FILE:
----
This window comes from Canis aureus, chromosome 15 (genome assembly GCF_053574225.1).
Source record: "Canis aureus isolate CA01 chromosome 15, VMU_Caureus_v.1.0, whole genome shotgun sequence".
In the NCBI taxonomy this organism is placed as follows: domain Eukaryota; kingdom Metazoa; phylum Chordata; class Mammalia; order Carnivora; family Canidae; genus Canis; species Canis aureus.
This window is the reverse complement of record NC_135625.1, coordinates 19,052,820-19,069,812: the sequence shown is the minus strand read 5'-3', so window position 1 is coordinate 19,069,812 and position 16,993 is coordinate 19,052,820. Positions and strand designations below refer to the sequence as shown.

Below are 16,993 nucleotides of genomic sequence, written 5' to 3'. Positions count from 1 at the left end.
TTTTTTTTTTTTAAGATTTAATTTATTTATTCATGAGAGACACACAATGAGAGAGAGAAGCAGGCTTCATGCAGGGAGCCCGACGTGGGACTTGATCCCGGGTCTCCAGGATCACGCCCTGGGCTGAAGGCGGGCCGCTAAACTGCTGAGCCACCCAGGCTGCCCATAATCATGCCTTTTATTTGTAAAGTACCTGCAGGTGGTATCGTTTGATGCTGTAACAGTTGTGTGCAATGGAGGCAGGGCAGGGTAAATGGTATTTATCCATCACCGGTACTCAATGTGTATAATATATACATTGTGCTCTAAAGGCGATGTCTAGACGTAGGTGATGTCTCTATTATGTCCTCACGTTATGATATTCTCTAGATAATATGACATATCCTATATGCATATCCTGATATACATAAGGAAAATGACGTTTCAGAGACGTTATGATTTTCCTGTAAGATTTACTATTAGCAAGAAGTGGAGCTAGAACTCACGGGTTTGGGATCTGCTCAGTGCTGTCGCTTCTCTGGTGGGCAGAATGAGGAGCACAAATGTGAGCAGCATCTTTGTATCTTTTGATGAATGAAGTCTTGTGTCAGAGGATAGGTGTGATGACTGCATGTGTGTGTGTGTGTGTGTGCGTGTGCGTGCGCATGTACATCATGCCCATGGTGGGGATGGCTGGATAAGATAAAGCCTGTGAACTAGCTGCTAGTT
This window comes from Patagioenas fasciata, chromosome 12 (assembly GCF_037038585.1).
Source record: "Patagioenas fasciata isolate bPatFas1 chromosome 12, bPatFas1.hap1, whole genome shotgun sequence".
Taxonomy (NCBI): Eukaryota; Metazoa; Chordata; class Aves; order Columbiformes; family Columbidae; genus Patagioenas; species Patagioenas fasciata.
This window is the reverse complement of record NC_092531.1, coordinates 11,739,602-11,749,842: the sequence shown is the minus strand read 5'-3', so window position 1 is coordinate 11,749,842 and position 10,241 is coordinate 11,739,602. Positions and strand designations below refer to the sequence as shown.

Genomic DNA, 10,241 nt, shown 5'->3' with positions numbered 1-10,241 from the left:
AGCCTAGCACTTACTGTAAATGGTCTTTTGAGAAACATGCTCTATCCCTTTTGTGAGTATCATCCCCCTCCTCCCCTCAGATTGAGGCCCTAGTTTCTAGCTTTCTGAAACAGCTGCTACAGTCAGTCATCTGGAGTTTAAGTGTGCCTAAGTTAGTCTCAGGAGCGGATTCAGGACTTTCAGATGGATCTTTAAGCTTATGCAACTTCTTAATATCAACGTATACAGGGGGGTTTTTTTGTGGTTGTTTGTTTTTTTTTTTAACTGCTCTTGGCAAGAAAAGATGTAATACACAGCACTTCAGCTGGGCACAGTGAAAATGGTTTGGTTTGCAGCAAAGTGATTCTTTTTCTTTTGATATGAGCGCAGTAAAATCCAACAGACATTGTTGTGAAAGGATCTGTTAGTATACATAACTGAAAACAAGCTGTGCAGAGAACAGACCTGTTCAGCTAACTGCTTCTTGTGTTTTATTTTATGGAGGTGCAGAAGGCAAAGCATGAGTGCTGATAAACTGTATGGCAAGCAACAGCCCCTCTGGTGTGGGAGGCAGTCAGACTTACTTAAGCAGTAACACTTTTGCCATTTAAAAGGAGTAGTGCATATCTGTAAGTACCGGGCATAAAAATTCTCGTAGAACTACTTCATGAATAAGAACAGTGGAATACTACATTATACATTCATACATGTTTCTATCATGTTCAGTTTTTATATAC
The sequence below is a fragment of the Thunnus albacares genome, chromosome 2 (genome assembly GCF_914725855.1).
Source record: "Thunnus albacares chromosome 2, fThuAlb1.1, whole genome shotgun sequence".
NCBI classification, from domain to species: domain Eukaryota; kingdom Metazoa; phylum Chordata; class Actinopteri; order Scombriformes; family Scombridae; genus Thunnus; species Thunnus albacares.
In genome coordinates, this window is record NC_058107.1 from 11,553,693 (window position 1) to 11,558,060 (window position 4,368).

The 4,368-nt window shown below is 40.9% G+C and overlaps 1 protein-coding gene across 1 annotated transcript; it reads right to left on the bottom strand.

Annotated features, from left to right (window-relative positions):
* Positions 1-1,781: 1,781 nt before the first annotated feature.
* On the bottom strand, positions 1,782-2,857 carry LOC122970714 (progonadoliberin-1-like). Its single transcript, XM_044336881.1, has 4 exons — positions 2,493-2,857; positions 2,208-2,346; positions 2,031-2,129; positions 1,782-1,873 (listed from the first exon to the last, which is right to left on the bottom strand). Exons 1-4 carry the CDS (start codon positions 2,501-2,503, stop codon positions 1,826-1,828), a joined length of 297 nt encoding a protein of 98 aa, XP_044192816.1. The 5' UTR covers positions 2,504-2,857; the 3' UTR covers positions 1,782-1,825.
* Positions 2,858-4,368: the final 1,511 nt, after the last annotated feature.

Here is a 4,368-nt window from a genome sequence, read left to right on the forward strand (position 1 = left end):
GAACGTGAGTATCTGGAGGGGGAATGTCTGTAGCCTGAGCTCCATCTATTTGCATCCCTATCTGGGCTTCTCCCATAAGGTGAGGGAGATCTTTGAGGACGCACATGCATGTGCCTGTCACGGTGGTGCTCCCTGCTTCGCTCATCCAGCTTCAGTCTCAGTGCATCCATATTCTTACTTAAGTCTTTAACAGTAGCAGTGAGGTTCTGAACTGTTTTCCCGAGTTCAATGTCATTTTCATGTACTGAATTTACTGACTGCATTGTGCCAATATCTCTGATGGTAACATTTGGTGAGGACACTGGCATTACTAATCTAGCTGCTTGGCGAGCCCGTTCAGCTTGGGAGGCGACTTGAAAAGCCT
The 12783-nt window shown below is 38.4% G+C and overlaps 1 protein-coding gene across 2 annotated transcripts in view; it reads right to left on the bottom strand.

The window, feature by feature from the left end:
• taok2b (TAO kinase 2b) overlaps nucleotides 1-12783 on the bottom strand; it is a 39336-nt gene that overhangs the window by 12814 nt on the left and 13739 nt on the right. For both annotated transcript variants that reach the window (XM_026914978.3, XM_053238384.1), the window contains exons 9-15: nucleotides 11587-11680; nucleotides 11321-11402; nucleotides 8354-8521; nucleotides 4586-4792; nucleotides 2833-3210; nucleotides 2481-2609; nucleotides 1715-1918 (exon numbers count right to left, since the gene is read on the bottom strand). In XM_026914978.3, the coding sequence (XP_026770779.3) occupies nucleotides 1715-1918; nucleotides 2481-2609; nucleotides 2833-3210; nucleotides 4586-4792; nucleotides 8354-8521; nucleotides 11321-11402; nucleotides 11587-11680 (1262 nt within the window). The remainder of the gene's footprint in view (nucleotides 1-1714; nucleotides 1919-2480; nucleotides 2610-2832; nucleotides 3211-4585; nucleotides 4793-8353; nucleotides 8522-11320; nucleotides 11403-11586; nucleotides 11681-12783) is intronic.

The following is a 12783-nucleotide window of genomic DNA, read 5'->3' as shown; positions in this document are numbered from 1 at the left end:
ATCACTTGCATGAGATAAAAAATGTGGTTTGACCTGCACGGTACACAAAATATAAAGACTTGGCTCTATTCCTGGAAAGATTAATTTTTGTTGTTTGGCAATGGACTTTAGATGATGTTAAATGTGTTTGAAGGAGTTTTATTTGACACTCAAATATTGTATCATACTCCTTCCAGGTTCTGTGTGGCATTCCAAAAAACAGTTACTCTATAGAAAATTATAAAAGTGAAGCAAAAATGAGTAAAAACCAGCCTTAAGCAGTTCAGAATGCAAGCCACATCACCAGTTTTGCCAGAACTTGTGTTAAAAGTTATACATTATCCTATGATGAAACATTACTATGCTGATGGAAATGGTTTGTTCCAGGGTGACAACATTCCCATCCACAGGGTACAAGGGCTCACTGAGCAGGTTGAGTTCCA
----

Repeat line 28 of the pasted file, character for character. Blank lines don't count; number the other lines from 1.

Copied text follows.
ATCACTTGCATGAGATAAAAAATGTGGTTTGACCTGCACGGTACACAAAATATAAAGACTTGGCTCTATTCCTGGAAAGATTAATTTTTGTTGTTTGGCAATGGACTTTAGATGATGTTAAATGTGTTTGAAGGAGTTTTATTTGACACTCAAATATTGTATCATACTCCTTCCAGGTTCTGTGTGGCATTCCAAAAAACAGTTACTCTATAGAAAATTATAAAAGTGAAGCAAAAATGAGTAAAAACCAGCCTTAAGCAGTTCAGAATGCAAGCCACATCACCAGTTTTGCCAGAACTTGTGTTAAAAGTTATACATTATCCTATGATGAAACATTACTATGCTGATGGAAATGGTTTGTTCCAGGGTGACAACATTCCCATCCACAGGGTACAAGGGCTCACTGAGCAGGTTGAGTTCCA